This blog is about exploring and sharing all the ways teachers and innovators creatively use technology to enhance education.

Natasha Wilkerson on Vivify STEM and Balloon Car Challenge

Natasha Wilkerson on Vivify STEM and Balloon Car Challenge

“Kids don’t want to hear about it, they want to do it.”

Natasha Wilkerson studied aerospace engineering in Texas and worked in that field for several years, but through it all her passion has always been education.

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While she was working as an engineer she started volunteering in a classroom. She was a little disappointed with how the teachers she was working with were teaching math and science. In general, the way the subjects were being taught wasn’t very hands on and wasn’t relevant to how the students would be applying what they were learning in the real world.

Vivify STEM was born when Natasha and Claire, another aerospace engineer, decided to start an afterschool program to teach the same concepts the other teachers were trying to teach but in a more interesting and interactive way. They now have a site where they sell their curriculum and connect with teachers. Their goal is to get students excited about science and engineering.

Natasha and Claire provide great STEM resources at Vivify Stem

Natasha and Claire provide great STEM resources at Vivify Stem

One project they’ve used is the Balloon Car Challenge. They use this challenge to connect concepts of Newton's Laws and friction, average speed measurements, and circle measurements all in a way that the students can see what they are learning as not only interesting but also applicable to the real world.  In this challenge, the students are taught about rovers. But rather than just tell the students about rovers, the students are asked to make their own rover powered by a balloon.

If you’d like to do it, you first need start with a real world connection. Talk with your students about rovers. Talk about Mars, talk about mechanical engineering, talk about any ways rovers are used in the real world.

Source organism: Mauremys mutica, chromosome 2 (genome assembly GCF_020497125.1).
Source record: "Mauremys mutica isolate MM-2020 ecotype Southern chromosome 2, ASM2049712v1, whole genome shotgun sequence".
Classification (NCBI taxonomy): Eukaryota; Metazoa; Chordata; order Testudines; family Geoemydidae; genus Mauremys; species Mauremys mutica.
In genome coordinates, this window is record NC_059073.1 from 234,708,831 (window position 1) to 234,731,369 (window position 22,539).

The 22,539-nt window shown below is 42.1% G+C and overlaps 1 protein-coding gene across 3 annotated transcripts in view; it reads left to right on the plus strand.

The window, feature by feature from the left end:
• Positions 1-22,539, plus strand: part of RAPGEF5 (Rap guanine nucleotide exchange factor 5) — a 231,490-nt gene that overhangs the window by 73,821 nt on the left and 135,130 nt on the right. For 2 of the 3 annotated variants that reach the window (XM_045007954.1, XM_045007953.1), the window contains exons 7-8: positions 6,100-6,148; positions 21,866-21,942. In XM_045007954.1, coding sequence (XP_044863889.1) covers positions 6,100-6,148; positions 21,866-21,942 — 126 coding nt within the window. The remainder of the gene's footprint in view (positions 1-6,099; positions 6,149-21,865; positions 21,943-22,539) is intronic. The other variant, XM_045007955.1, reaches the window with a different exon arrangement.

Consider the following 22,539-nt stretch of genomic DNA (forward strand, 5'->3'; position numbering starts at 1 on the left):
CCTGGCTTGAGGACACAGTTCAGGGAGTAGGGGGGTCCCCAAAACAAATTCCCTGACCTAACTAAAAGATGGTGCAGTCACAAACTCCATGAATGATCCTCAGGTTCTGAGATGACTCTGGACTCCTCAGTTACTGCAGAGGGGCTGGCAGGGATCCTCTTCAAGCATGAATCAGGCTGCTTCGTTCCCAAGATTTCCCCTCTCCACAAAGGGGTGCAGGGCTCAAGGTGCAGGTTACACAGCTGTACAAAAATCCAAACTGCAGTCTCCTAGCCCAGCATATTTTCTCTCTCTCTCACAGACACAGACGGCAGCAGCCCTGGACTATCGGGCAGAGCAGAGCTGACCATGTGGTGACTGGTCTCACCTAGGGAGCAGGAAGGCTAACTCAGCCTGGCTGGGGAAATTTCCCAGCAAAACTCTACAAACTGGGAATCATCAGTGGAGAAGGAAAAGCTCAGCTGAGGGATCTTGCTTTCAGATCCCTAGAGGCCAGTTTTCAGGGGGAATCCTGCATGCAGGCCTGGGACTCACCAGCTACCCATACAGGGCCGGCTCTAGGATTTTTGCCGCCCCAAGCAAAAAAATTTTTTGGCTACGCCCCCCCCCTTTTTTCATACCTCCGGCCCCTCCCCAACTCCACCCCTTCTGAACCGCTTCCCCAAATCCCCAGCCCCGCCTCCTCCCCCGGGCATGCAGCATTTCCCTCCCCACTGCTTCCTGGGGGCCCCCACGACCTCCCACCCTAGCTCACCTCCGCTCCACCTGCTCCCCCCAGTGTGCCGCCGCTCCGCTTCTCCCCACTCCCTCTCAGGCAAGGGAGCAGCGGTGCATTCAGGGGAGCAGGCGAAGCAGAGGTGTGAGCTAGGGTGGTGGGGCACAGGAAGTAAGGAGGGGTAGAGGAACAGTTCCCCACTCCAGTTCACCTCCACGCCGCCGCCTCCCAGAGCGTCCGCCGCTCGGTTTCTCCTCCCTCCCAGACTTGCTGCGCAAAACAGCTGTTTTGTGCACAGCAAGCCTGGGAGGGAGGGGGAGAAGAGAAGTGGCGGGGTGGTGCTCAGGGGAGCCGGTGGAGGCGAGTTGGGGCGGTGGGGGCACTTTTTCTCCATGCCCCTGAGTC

Next, separate the students into teams. Generally, three students in each team seem to work the best. After the teams are created, give the students their supplies. You can either give them each a packaged bag of supplies (this works well with younger students), let them get their own supplies from stations set up with supplies, or give them a budget and price everything and let the kids “buy” their supplies. If you choose to let them buy their supplies in this way, it can help you incorporate math into the project.

You can even send the students home and ask them to recycle what they find to use it for the project. They can use bottle caps for wheels, cardboard, CDs, etc. Be creative! It doesn’t have to cost much at all.

Once they have their supplies, the teams need to brainstorm and design what they want their rover to look like. Once that’s finished, they build!

But, building isn’t the end of the project. After building the rover the students should test their project, then fix any problems they see, then retest it. One of the most important parts of the project is letting the students learn from their mistakes. In the end, they should reflect on what went right and what went wrong for them, as well as for the other teams around them.

Natasha suggests splitting the project into at least two class sessions to give the students enough time to work and reflect.

If you’d like to do the Balloon Car Challenge, or other similar projects, definitely check out Natasha’s website! We’ve provided a link below, as well as a free download that provides hints and tricks about how you can apply this sort of teaching in your own classroom. Don’t be afraid to branch out and try STEM. It may sound intimidating at first, but it really can be a simple, inexpensive way to engage students and help them get the most out of what you’re teaching.

Helpful Links and Resources from this Interview:


Natasha’s email:

Natasha’s website:




Balloon Stem Challenge

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